Kevin Zeng, Windermere Prep: When watching Zeng, we have to continuously remind ourselves that the slender 6’9 freshman is just that: a freshman. He will sometimes fail to complete plays because of a lack of strength and his overall conditioning/coordination is still a work in progress for someone so tall at a young age. Still, we like his ability to run the floor, play inside and out, and attack the basket with a bounce or two and finish with authority. Zeng plays with great effort, particularly when pursuing rebounds at the offensive end. As his body matures and gains strength, he will certainly improve on the defensive end. Zeng right now is more potential than polished product but his ceiling is very high.
Inady Legiste, Fort Lauderdale Stranahan: The 6’6 junior played a lot bigger than his size at The Battle at The Villages. Long and active, he aggressively pursues rebounds at both ends, grabbing fourteen in the game we witnessed. Despite being a bit undersized, he scores well around the basket and will put the ball on the floor for a dribble or two from the free throw line and short corners and score that way. Legiste is quick off the floor and with long arms he does a good job of changing and challenging shots at the basket.
David Herard, Fort Lauderdale Stranahan: The 6’2 junior is a dual-sport standout as he is a coveted wide receiver on the football field. On the basketball court, he uses his high-level athleticism to convert in transition, cover a lot of ground quickly on defense and grab long rebounds to push the offensive tempo. Herard is a streaky three point shooter that can go on long runs of makes as well as misses. He would be well-served to use his speed and quickness to attack the defense with the dribble to set up his perimeter shooting.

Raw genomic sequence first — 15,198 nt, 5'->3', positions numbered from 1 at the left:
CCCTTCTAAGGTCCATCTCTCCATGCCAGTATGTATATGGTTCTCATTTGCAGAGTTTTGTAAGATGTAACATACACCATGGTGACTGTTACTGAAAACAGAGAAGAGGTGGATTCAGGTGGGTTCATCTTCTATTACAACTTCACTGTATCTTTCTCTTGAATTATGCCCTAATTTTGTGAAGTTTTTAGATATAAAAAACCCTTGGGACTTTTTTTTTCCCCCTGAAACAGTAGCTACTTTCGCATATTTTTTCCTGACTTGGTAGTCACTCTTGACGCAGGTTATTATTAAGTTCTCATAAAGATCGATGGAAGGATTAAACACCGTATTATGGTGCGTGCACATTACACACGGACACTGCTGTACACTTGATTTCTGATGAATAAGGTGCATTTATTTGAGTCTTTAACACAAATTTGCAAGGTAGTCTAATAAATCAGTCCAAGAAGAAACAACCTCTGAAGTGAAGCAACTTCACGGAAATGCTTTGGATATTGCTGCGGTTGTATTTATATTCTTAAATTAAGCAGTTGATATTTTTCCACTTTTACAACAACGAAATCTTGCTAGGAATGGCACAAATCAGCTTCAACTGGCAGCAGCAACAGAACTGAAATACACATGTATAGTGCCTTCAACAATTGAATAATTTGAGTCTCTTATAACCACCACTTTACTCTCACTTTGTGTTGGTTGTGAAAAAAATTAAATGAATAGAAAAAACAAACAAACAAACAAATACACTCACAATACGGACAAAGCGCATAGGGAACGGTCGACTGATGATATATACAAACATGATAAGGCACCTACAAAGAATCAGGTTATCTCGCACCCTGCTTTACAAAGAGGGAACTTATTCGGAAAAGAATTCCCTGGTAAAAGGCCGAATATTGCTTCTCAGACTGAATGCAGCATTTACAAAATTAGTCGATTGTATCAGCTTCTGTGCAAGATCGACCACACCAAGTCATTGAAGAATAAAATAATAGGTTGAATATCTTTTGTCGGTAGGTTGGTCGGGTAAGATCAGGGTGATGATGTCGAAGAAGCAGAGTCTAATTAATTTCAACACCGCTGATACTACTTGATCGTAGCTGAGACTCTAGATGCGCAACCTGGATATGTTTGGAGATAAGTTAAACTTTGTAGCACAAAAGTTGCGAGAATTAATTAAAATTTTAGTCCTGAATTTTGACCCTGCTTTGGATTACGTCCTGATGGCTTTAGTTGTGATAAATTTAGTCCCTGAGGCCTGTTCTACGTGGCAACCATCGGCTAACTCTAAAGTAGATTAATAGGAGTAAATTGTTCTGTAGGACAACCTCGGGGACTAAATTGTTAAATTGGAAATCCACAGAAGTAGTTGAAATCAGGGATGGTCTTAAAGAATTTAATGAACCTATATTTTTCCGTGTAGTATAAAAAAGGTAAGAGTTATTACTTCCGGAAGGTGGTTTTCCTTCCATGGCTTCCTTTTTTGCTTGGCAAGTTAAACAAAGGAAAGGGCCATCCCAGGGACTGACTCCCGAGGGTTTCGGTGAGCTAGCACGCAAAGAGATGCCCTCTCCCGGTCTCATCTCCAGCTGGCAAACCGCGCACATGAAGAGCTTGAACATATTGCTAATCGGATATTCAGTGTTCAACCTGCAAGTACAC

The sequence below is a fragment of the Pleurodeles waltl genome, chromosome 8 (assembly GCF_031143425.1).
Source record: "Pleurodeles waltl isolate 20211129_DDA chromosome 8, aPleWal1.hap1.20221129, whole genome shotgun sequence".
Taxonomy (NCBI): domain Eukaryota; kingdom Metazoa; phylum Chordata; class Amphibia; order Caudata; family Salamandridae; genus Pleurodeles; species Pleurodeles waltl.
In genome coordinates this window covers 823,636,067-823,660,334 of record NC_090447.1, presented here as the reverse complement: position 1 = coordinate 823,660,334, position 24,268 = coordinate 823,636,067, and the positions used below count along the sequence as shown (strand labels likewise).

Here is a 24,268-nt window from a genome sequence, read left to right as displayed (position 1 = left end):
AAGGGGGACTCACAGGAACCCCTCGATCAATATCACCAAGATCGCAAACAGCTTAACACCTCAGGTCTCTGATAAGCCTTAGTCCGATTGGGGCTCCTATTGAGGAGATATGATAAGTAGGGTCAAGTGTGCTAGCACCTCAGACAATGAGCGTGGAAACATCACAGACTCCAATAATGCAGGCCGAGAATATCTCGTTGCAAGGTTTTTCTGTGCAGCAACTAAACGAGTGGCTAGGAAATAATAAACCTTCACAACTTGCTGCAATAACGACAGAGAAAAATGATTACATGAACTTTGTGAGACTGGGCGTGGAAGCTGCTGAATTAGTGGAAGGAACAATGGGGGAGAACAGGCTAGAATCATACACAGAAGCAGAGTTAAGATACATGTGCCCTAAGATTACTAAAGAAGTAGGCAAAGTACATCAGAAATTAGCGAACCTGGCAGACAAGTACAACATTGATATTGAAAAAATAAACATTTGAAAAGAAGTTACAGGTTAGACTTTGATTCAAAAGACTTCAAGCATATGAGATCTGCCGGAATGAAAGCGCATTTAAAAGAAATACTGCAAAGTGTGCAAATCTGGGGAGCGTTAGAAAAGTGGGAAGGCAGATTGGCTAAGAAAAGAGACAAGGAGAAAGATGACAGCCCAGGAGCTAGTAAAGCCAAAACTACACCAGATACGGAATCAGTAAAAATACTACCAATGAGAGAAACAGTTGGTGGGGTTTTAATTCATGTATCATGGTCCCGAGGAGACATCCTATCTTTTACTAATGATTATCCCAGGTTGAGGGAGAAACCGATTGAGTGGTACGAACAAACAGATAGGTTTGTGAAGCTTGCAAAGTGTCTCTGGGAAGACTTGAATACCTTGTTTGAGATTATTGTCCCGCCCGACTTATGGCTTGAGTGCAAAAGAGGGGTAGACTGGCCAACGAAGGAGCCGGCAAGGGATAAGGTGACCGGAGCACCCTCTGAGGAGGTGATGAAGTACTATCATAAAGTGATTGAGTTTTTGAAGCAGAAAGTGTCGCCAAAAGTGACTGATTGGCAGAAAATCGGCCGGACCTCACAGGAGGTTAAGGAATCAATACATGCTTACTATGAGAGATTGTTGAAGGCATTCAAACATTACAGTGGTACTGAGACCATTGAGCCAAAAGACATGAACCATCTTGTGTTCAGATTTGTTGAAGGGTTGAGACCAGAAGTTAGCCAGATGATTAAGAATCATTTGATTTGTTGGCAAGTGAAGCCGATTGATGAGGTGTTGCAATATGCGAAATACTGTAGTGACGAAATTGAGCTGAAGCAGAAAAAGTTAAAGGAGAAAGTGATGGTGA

Tampa Berkeley Prep
We came away feeling that the Buccaneers have been undervalued at the start of the season, as they have some solid components. Chase Barrs, a 6’9 senior committed to Western Michigan, does a great job of protecting the basket, pursuing offensive rebounds, and making the most of his offensive opportunities. C.J. Hawkins is a 6’6 freshman with a solid body and by all accounts is still growing. While his court time was limited, when he did play he showed an understanding of the game, didn’t try to do too much, and looks to have a high ceiling. Ronnie Williams, a 6’5 junior, is the son of a former Jacksonville University standout and NBA player by the same name, and he’s been taught well. His jumper has an unusual rotation but it goes in and he’s got a solid frame that allows him to finish thru traffic at the basket. Finally, we have to mention the play of 6’0 junior Kegan Karnes. With a high basketball IQ and playing with a chip-on-his-shoulder tenacity, Karnes seemingly made the right play at the right time all the time. Whether scoring on drives, knocking down open threes, or corralling 50/50 balls, he made quite an impact in the team’s win at the Battle at The Villages.